What is Darwin's Theory of Evolution? Changes that allow an organism to better adapt to its environment will help it survive and have more offspring.
Darwin's general theory presumes the development of life from non-life and stresses a purely naturalistic undirected "descent with modification". That is, complex creatures evolve from more simplistic ancestors naturally over time.
In a nutshell, as random genetic mutations occur within an organism's genetic code, the beneficial mutations are preserved because they aid survival -- a process known as "natural selection. Over time, beneficial mutations accumulate and the result is an entirely different organism not just a variation of the original, but an entirely different creature.
Darwin's Theory of Evolution - Natural Selection While Darwin's Theory of Evolution is a relatively young archetype, the evolutionary worldview itself is as old as antiquity. Ancient Greek philosophers such as Anaximander postulated the development of life from non-life and the evolutionary descent of man from animal.
Charles Darwin simply brought something new to the old philosophy -- a plausible mechanism called "natural selection. Suppose a member of a species developed a functional advantage it grew wings and learned to fly. Its offspring would inherit that advantage and pass it on to their offspring.
The inferior disadvantaged members of the same species would gradually die out, leaving only the superior advantaged members of the species. Natural selection is the preservation of a functional advantage that enables a species to compete better in the wild.
Natural selection is the naturalistic equivalent to domestic breeding. Over the centuries, human breeders have produced dramatic changes in domestic animal populations by selecting individuals to breed.
Breeders eliminate undesirable traits gradually over time. Similarly, natural selection eliminates inferior species gradually over time.
Darwin's Theory of Evolution is a slow gradual process. Darwin wrote, "…Natural selection acts only by taking advantage of slight successive variations; she can never take a great and sudden leap, but must advance by short and sure, though slow steps.
An irreducibly complex system is one composed of multiple parts, all of which are necessary for the system to function. If even one part is missing, the entire system will fail to function.
Every individual part is integral. The common mousetrap is an everyday non-biological example of irreducible complexity. It is composed of five basic parts: If any one of these parts is missing, the mechanism will not work. Each individual part is integral. The mousetrap is irreducibly complex.
We now know that there are in fact tens of thousands of irreducibly complex systems on the cellular level. Specified complexity pervades the microscopic biological world.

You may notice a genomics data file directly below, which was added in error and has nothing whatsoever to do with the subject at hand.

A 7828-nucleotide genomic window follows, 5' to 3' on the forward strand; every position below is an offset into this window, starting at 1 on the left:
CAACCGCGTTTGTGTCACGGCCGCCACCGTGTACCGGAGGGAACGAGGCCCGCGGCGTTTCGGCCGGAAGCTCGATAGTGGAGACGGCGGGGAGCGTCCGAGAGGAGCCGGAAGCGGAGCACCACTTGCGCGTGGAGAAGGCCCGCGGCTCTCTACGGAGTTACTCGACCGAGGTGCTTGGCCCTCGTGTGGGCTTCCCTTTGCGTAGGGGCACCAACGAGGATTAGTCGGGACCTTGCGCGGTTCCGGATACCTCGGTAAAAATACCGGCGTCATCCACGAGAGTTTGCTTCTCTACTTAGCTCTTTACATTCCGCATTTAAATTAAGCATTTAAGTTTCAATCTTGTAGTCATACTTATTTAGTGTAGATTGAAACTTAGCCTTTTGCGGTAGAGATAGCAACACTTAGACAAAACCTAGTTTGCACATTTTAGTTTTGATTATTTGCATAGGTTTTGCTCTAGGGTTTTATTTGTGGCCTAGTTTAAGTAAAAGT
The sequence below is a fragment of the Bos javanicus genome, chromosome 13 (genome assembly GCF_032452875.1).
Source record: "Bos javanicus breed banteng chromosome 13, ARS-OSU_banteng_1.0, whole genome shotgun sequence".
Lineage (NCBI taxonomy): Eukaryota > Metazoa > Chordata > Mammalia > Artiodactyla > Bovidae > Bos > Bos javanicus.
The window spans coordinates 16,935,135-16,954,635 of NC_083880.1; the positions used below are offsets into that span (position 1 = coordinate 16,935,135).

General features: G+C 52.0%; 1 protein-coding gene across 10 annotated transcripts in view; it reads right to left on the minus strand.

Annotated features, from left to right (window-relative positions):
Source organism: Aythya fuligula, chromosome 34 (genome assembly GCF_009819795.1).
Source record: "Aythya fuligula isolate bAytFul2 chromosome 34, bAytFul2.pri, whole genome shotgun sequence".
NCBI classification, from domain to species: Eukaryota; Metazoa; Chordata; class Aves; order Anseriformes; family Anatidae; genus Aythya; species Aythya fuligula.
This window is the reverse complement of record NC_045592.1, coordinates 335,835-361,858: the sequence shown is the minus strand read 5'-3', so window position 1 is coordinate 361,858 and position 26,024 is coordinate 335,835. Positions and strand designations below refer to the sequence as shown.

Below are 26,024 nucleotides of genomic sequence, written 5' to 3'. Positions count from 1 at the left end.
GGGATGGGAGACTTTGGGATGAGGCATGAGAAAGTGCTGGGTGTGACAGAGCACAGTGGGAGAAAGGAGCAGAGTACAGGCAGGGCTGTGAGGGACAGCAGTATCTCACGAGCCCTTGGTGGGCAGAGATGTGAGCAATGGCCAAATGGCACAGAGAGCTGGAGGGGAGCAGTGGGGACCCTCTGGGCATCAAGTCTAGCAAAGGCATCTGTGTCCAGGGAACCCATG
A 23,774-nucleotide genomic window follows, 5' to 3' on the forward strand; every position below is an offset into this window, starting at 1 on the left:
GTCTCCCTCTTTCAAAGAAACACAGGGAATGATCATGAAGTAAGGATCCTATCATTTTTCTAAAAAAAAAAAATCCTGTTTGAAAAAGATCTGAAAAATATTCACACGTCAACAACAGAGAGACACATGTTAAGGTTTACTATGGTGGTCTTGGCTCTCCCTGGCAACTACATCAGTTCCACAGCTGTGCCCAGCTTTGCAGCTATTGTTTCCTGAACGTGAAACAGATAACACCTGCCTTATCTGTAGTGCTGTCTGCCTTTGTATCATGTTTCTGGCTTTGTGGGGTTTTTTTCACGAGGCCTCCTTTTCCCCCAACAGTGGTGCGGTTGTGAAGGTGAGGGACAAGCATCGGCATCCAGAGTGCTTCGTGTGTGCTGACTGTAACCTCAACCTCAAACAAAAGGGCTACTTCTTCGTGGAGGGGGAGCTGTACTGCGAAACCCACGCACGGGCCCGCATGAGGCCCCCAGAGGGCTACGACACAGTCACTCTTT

Molecular biologist Michael Denton wrote, "Although the tiniest bacterial cells are incredibly small, weighing less than grams, each is in effect a veritable micro-miniaturized factory containing thousands of exquisitely designed pieces of intricate molecular machinery, made up altogether of one hundred thousand million atoms, far more complicated than any machinery built by man and absolutely without parallel in the non-living world.
The eye, the ear and the heart are all examples of irreducible complexity, though they were not recognized as such in Darwin's day.
Nevertheless, Darwin confessed, "To suppose that the eye with all its inimitable contrivances for adjusting the focus to different distances, for admitting different amounts of light, and for the correction of spherical and chromatic aberration, could have been formed by natural selection, seems, I freely confess, absurd in the highest degree.
Michael Behe, "Darwin's Black Box," A Theory in Crisis,"p.In commemoration of the th anniversary of Charles Darwin’s birth and the th anniversary of the publication of his seminal work On the Origin of Species, this edition of Psychological Science Agenda includes a special section on evolutionary theory and psychology.
Scientists and philosophers were invited to submit personal reflections on the significance and influence of Darwin’s theory and of .
Evolutionary biologists have continued to study various aspects of evolution by forming and testing hypotheses as well as constructing theories based on evidence from the field or laboratory and on data generated by the methods of mathematical and theoretical biology.
Continuous evolution over many generations can result in the development of new varieties and species.
Likewise, failure to evolve in response to environmental changes can, and often does, lead to extinction. When scientists speak of evolution as a theory they do not mean that it is a mere speculation. Evolution definition is - descent with modification from preexisting species: cumulative inherited change in a population of organisms through time leading to the appearance of new forms: the process by which new species or populations of living things develop from preexisting forms through successive generations; also: the scientific theory.
Ethology and evolutionary developmental psychology- Continuous or Discontinuous?
Both Continuous and Discontinuous: Children gradually develop a wider range of adaptive behaviors. Sensitive periods occur, in which qualitatively distinct capacities emerge fairly suddenly. What is the Information-Processing approach and what development theory is it?
focuses on the flow of information beginning with input (stimulus) and ending w/output (response) (like a computer). It is in the learning perspectives theory category.